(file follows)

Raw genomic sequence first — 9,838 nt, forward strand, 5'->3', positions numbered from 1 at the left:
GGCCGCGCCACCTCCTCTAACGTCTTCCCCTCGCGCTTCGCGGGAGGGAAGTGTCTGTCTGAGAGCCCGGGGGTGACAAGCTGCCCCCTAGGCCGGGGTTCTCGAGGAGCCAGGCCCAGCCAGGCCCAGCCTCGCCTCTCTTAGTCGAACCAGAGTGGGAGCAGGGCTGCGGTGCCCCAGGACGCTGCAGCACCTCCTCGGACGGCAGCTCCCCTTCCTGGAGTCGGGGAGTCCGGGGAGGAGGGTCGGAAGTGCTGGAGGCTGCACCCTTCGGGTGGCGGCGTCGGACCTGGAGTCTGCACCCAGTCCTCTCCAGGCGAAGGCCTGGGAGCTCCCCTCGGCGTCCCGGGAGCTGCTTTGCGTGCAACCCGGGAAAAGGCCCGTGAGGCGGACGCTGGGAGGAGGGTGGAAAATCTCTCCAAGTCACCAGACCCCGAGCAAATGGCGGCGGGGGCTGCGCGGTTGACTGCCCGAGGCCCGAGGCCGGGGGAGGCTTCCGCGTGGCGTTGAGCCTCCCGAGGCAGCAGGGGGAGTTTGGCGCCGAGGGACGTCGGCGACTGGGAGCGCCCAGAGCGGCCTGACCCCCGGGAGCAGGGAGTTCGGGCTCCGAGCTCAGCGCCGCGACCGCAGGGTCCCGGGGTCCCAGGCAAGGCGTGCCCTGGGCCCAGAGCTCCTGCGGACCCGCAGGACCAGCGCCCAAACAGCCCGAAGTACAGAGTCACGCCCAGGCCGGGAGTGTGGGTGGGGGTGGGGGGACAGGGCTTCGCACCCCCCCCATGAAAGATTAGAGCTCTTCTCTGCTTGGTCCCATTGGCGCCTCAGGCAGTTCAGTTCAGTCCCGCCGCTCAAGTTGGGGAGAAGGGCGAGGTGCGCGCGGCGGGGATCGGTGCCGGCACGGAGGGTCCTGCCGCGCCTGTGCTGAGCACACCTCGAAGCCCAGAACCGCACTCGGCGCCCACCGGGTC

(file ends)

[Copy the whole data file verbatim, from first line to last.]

Raw genomic sequence first — 9,838 nt, forward strand, 5'->3', positions numbered from 1 at the left:
GGCCGCGCCACCTCCTCTAACGTCTTCCCCTCGCGCTTCGCGGGAGGGAAGTGTCTGTCTGAGAGCCCGGGGGTGACAAGCTGCCCCCTAGGCCGGGGTTCTCGAGGAGCCAGGCCCAGCCAGGCCCAGCCTCGCCTCTCTTAGTCGAACCAGAGTGGGAGCAGGGCTGCGGTGCCCCAGGACGCTGCAGCACCTCCTCGGACGGCAGCTCCCCTTCCTGGAGTCGGGGAGTCCGGGGAGGAGGGTCGGAAGTGCTGGAGGCTGCACCCTTCGGGTGGCGGCGTCGGACCTGGAGTCTGCACCCAGTCCTCTCCAGGCGAAGGCCTGGGAGCTCCCCTCGGCGTCCCGGGAGCTGCTTTGCGTGCAACCCGGGAAAAGGCCCGTGAGGCGGACGCTGGGAGGAGGGTGGAAAATCTCTCCAAGTCACCAGACCCCGAGCAAATGGCGGCGGGGGCTGCGCGGTTGACTGCCCGAGGCCCGAGGCCGGGGGAGGCTTCCGCGTGGCGTTGAGCCTCCCGAGGCAGCAGGGGGAGTTTGGCGCCGAGGGACGTCGGCGACTGGGAGCGCCCAGAGCGGCCTGACCCCCGGGAGCAGGGAGTTCGGGCTCCGAGCTCAGCGCCGCGACCGCAGGGTCCCGGGGTCCCAGGCAAGGCGTGCCCTGGGCCCAGAGCTCCTGCGGACCCGCAGGACCAGCGCCCAAACAGCCCGAAGTACAGAGTCACGCCCAGGCCGGGAGTGTGGGTGGGGGTGGGGGGACAGGGCTTCGCACCCCCCCCATGAAAGATTAGAGCTCTTCTCTGCTTGGTCCCATTGGCGCCTCAGGCAGTTCAGTTCAGTCCCGCCGCTCAAGTTGGGGAGAAGGGCGAGGTGCGCGCGGCGGGGATCGGTGCCGGCACGGAGGGTCCTGCCGCGCCTGTGCTGAGCACACCTCGAAGCCCAGAACCGCACTCGGCGCCCACCGGGTC